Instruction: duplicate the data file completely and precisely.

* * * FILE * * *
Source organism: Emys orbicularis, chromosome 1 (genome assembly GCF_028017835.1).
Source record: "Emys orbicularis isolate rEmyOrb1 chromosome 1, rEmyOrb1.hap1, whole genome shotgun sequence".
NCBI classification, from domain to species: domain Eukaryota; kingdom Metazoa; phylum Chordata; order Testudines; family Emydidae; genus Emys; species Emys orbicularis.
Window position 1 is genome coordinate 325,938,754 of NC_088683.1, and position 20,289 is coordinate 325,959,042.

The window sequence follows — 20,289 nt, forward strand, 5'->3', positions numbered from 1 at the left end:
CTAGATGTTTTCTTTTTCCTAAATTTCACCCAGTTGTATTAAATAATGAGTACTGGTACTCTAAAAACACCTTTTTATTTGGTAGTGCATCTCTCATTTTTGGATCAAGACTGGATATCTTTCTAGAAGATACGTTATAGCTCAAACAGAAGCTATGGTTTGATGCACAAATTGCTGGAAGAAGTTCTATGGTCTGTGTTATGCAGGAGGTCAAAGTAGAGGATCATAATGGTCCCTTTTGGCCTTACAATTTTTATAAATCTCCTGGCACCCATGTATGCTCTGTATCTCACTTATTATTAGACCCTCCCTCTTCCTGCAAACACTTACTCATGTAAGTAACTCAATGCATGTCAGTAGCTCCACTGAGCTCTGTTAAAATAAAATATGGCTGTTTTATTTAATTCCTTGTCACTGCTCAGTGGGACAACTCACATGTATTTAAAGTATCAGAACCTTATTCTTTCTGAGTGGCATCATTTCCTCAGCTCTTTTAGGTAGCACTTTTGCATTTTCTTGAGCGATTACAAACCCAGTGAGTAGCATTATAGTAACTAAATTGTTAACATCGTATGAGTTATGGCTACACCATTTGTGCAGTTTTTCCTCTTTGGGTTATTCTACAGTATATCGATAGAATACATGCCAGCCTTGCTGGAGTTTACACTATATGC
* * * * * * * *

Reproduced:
Source organism: Emys orbicularis, chromosome 1 (genome assembly GCF_028017835.1).
Source record: "Emys orbicularis isolate rEmyOrb1 chromosome 1, rEmyOrb1.hap1, whole genome shotgun sequence".
NCBI classification, from domain to species: domain Eukaryota; kingdom Metazoa; phylum Chordata; order Testudines; family Emydidae; genus Emys; species Emys orbicularis.
Window position 1 is genome coordinate 325,938,754 of NC_088683.1, and position 20,289 is coordinate 325,959,042.

The window sequence follows — 20,289 nt, forward strand, 5'->3', positions numbered from 1 at the left end:
CTAGATGTTTTCTTTTTCCTAAATTTCACCCAGTTGTATTAAATAATGAGTACTGGTACTCTAAAAACACCTTTTTATTTGGTAGTGCATCTCTCATTTTTGGATCAAGACTGGATATCTTTCTAGAAGATACGTTATAGCTCAAACAGAAGCTATGGTTTGATGCACAAATTGCTGGAAGAAGTTCTATGGTCTGTGTTATGCAGGAGGTCAAAGTAGAGGATCATAATGGTCCCTTTTGGCCTTACAATTTTTATAAATCTCCTGGCACCCATGTATGCTCTGTATCTCACTTATTATTAGACCCTCCCTCTTCCTGCAAACACTTACTCATGTAAGTAACTCAATGCATGTCAGTAGCTCCACTGAGCTCTGTTAAAATAAAATATGGCTGTTTTATTTAATTCCTTGTCACTGCTCAGTGGGACAACTCACATGTATTTAAAGTATCAGAACCTTATTCTTTCTGAGTGGCATCATTTCCTCAGCTCTTTTAGGTAGCACTTTTGCATTTTCTTGAGCGATTACAAACCCAGTGAGTAGCATTATAGTAACTAAATTGTTAACATCGTATGAGTTATGGCTACACCATTTGTGCAGTTTTTCCTCTTTGGGTTATTCTACAGTATATCGATAGAATACATGCCAGCCTTGCTGGAGTTTACACTATATGC